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Caffeine: How coffee and tea created the modern world
I had forgotten about Michael Pollan.
Years ago, I read Botany of Desire and fell completely in love with his writing. The way he took the reader, me, around the world and into the garden was a magic carpet ride into nature.
“Plants are nature’s alchemists, expert at transforming water, soil and sunlight into an array of precious substances, many of them beyond the ability of human beings to conceive, much less manufacture.”
― Michael Pollan, The Botany of Desire: A Plant's-Eye View of the World
I was smitten.
Like most relationships that begin hot and infatuous, my love for his writing was kicked to the curb by another. I won’t name any names, but it was all Bill Bryson’s fault.
Anyway, I was listening to the back catalog of the Diary of a CEO podcast when I heard a familiar voice saying, “Mental disorders that have a rigidity of thought- What psychedelics appear to do is break that habit of thought.” Then, I heard the host, “One of the 100 most influential people in the world, please welcome Michael Pollan.”
Memories of sensory-igniting vocabulary flooded back to me. While I have no interest in psychedelics, I continued listening, and I’m glad I did. Michael Pollan was there to talk about not only his writing and experiences with psychedelics, but he was also there to discuss his most recent book (at the time the episode aired), called Caffeine.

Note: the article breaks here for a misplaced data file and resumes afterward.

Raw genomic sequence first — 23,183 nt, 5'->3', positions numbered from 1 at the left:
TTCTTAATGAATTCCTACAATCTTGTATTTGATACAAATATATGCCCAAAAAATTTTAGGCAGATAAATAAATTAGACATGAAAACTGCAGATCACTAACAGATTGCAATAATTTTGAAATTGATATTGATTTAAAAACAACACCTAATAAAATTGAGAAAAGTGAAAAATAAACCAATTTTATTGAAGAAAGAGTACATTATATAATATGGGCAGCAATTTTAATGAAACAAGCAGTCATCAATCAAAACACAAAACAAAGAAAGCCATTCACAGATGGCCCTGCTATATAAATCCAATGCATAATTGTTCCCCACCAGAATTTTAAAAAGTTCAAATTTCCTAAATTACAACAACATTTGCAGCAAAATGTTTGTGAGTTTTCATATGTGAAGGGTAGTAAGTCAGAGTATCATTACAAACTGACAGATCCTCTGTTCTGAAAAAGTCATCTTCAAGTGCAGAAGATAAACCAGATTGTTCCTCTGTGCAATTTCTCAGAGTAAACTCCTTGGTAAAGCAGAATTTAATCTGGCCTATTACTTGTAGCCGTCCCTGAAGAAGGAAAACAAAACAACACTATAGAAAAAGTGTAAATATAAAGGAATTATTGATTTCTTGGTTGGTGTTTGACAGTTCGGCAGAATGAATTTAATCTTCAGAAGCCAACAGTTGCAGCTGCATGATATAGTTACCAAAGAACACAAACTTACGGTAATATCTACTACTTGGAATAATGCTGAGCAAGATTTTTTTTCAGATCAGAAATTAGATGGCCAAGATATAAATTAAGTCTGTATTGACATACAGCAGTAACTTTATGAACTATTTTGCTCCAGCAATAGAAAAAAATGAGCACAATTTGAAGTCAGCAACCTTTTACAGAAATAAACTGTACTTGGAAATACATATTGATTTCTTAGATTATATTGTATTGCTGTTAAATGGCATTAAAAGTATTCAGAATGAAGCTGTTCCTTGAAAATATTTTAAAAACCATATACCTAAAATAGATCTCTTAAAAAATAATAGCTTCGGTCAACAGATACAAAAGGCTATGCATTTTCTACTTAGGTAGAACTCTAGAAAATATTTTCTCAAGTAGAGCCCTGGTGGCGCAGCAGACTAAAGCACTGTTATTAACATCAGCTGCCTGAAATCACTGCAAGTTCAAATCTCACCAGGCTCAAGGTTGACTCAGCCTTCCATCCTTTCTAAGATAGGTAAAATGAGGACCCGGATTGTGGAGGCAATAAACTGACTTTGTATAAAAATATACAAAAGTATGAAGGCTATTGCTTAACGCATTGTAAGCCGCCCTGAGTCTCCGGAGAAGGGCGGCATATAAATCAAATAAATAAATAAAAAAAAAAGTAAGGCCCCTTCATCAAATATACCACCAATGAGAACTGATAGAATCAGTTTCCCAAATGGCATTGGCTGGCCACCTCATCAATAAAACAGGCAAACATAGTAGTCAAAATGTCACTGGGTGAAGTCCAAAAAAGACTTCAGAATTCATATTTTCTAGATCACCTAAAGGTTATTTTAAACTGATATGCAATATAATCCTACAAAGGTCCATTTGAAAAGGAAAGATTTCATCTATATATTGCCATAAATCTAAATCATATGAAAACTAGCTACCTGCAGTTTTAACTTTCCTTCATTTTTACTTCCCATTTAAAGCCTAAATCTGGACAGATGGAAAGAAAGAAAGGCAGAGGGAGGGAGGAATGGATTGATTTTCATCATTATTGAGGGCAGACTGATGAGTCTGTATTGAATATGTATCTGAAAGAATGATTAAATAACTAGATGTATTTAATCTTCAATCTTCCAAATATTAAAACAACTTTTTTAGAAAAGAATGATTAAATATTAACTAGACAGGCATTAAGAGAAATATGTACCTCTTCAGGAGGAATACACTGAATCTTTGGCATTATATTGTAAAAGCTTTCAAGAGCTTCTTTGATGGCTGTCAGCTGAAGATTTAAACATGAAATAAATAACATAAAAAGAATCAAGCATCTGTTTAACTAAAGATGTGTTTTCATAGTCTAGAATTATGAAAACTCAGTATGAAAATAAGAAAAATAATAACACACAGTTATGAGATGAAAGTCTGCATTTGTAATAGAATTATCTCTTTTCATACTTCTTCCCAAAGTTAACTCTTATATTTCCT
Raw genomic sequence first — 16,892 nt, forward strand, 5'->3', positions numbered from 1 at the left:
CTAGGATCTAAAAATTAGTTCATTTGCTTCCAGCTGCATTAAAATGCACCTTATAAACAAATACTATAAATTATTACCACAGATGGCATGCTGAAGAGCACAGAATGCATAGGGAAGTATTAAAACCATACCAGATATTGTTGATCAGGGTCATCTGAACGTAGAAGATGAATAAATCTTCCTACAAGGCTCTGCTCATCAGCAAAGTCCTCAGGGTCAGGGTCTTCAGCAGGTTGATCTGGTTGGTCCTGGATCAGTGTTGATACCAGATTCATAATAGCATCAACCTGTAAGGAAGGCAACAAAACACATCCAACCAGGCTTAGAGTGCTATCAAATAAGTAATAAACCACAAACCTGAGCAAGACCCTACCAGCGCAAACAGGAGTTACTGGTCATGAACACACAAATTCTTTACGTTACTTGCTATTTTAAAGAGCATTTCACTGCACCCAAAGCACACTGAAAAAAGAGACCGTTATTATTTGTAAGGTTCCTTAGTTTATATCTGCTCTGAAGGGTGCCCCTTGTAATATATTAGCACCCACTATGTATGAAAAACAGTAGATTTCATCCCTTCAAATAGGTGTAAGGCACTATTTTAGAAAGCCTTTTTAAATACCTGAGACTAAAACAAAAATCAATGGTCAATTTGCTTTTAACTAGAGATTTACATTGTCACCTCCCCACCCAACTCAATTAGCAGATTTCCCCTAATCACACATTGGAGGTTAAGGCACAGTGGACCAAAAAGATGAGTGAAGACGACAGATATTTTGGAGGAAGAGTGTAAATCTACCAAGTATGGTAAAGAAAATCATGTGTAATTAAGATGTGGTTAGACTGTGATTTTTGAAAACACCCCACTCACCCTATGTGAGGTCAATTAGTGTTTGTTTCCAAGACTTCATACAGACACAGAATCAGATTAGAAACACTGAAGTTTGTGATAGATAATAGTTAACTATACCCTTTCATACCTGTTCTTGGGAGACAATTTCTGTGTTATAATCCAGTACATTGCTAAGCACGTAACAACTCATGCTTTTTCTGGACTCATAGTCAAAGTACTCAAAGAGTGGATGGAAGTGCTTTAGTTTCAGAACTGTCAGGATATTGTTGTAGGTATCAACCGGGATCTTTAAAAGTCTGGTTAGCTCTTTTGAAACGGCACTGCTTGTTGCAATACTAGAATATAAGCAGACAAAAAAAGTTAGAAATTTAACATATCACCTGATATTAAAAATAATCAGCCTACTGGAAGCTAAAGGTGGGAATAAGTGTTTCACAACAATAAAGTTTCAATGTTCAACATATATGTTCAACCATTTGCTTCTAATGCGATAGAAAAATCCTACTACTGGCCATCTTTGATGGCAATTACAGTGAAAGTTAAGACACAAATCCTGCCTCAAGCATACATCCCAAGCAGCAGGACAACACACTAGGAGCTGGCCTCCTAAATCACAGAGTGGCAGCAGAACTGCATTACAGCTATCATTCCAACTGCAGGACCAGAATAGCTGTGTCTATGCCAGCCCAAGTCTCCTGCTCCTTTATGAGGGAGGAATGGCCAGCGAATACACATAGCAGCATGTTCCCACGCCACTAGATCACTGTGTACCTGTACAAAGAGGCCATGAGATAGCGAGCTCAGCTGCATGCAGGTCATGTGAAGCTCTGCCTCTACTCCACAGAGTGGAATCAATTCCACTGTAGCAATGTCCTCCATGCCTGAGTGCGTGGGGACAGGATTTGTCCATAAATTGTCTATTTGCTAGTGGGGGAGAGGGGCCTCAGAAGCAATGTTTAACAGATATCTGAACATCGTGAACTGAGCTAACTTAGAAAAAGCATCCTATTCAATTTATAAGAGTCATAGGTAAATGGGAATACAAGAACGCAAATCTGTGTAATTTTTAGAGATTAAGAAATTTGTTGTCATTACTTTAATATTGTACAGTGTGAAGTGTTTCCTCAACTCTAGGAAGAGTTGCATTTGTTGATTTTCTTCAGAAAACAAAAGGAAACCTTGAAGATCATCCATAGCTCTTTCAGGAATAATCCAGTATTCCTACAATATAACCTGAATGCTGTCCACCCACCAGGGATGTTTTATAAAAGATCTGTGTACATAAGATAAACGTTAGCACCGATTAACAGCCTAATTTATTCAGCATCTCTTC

I was so intrigued. I think I downloaded the book before the interview was over. Being a regular coffee drinker, I was interested in reading a book about caffeine written by someone whom I trusted not to vilify coffee and tea for the sake of more book sales.
The book begins in classic Pollan form with him questioning his own dependence on caffeine. As the book goes on, he tells us about how goats may have discovered this magical fruit and how coffee farmers are turning the gourmet coffee market on its head. He also introduces us to sleep scientists who won’t touch anything with caffeine in it. We do all this while Pollan is going through caffeine withdrawal.
The thing I love most about this book is the way we are able to explore caffeine from start to finish without malice. We get the author’s personal experience, history, lore, and facts. How we feel about caffeine at end is entirely up to us.
As for my affair with Pollan’s writing, it’s back on. I’m currently reading Food Rules: An Eaters Manual, and This is Your Mind on Plants is next. Things are looking pretty solid, but I do hear the The History of Christmas by Bill Bryson is pretty good.